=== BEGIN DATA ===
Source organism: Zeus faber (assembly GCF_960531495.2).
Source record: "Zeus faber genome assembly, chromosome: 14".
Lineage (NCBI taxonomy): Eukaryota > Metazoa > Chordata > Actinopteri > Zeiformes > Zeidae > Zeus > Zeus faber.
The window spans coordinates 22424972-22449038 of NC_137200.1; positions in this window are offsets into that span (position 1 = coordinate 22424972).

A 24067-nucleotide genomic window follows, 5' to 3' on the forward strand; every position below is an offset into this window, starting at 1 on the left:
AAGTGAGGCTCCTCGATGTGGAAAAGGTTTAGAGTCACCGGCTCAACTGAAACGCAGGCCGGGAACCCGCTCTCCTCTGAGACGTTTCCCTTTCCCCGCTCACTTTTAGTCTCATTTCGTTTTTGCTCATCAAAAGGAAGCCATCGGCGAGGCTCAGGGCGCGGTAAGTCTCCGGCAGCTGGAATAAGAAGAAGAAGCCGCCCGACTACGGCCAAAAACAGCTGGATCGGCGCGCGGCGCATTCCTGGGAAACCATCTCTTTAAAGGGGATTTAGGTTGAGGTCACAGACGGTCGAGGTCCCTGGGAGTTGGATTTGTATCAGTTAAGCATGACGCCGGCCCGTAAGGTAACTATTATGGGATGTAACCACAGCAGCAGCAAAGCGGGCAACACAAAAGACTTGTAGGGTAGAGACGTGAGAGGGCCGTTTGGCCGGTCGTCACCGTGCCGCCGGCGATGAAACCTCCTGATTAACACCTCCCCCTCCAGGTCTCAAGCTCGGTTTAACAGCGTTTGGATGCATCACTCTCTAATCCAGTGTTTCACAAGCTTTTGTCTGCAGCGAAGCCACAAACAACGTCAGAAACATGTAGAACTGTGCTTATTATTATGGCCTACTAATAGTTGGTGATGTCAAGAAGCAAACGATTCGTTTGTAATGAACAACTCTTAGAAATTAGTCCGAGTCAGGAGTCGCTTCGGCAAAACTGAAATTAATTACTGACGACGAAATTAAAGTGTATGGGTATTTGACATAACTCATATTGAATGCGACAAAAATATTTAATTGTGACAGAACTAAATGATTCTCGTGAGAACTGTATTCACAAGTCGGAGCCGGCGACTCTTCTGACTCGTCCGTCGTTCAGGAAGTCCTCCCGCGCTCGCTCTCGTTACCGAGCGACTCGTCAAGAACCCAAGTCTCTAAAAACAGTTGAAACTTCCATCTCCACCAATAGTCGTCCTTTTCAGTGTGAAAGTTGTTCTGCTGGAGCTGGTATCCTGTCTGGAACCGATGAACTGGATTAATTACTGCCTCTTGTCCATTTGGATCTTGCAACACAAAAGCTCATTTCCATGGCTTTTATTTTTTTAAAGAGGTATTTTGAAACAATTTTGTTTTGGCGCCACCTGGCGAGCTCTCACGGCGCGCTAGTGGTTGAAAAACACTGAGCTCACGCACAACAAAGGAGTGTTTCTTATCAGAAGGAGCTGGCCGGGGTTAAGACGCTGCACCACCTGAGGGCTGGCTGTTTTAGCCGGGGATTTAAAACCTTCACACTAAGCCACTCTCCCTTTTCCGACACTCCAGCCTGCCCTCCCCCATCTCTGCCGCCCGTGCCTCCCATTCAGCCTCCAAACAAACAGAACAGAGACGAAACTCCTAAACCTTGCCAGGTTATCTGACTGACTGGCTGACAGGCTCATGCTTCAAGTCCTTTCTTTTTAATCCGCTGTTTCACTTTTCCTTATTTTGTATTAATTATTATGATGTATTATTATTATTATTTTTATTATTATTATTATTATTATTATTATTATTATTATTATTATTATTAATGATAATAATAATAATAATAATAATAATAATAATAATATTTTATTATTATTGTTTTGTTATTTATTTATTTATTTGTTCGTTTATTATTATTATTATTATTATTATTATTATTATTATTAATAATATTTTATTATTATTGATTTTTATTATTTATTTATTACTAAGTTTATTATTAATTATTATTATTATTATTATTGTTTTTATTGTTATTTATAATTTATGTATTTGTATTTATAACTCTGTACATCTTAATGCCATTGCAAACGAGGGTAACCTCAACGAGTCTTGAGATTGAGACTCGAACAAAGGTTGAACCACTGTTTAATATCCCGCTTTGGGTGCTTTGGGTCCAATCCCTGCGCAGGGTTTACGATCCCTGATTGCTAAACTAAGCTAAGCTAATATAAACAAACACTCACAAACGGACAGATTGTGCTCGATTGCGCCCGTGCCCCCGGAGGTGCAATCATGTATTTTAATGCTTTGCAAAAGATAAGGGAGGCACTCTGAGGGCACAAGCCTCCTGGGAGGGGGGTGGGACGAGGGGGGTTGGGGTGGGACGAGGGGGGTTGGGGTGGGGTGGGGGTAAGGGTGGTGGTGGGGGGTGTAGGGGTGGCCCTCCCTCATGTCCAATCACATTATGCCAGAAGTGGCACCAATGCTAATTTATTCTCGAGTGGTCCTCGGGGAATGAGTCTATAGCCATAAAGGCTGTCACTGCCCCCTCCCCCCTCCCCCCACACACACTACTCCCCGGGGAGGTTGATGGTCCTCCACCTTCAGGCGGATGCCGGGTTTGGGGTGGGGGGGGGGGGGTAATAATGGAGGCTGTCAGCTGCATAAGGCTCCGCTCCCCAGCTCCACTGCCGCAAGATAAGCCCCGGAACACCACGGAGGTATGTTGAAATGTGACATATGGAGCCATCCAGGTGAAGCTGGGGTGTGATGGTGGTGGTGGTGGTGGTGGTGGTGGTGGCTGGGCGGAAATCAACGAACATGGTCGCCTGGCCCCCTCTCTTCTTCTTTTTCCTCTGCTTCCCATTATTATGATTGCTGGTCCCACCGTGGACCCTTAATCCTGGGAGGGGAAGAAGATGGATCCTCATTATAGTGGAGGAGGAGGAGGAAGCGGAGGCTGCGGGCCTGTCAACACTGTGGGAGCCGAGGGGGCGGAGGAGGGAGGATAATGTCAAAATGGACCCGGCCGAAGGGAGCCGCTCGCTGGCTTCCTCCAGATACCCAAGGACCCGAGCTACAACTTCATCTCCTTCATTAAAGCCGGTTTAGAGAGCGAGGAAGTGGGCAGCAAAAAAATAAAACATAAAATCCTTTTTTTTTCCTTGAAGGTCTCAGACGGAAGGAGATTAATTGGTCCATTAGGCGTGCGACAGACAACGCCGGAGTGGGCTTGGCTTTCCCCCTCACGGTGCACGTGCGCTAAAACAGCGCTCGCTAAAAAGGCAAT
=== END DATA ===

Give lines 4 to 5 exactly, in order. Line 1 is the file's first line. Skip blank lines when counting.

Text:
The window spans coordinates 22424972-22449038 of NC_137200.1; positions in this window are offsets into that span (position 1 = coordinate 22424972).

A 24067-nucleotide genomic window follows, 5' to 3' on the forward strand; every position below is an offset into this window, starting at 1 on the left: